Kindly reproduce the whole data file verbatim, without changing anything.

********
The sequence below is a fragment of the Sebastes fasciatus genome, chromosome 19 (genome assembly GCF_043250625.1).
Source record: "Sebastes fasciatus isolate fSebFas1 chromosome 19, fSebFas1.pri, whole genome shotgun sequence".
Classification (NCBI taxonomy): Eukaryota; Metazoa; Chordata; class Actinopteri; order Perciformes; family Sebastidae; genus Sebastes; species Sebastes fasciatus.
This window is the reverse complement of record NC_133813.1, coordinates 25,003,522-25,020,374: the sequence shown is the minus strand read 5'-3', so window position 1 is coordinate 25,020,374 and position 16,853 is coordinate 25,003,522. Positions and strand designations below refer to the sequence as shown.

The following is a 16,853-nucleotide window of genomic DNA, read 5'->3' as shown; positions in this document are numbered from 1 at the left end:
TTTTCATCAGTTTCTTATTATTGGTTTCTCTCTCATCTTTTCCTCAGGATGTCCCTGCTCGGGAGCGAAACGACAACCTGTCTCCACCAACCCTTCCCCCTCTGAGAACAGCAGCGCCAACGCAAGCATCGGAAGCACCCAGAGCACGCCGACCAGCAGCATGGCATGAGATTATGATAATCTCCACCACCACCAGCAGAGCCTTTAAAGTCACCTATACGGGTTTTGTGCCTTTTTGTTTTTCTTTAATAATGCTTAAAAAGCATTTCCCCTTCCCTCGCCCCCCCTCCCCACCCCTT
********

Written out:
The sequence below is a fragment of the Sebastes fasciatus genome, chromosome 19 (genome assembly GCF_043250625.1).
Source record: "Sebastes fasciatus isolate fSebFas1 chromosome 19, fSebFas1.pri, whole genome shotgun sequence".
Classification (NCBI taxonomy): Eukaryota; Metazoa; Chordata; class Actinopteri; order Perciformes; family Sebastidae; genus Sebastes; species Sebastes fasciatus.
This window is the reverse complement of record NC_133813.1, coordinates 25,003,522-25,020,374: the sequence shown is the minus strand read 5'-3', so window position 1 is coordinate 25,020,374 and position 16,853 is coordinate 25,003,522. Positions and strand designations below refer to the sequence as shown.

The following is a 16,853-nucleotide window of genomic DNA, read 5'->3' as shown; positions in this document are numbered from 1 at the left end:
TTTTCATCAGTTTCTTATTATTGGTTTCTCTCTCATCTTTTCCTCAGGATGTCCCTGCTCGGGAGCGAAACGACAACCTGTCTCCACCAACCCTTCCCCCTCTGAGAACAGCAGCGCCAACGCAAGCATCGGAAGCACCCAGAGCACGCCGACCAGCAGCATGGCATGAGATTATGATAATCTCCACCACCACCAGCAGAGCCTTTAAAGTCACCTATACGGGTTTTGTGCCTTTTTGTTTTTCTTTAATAATGCTTAAAAAGCATTTCCCCTTCCCTCGCCCCCCCTCCCCACCCCTT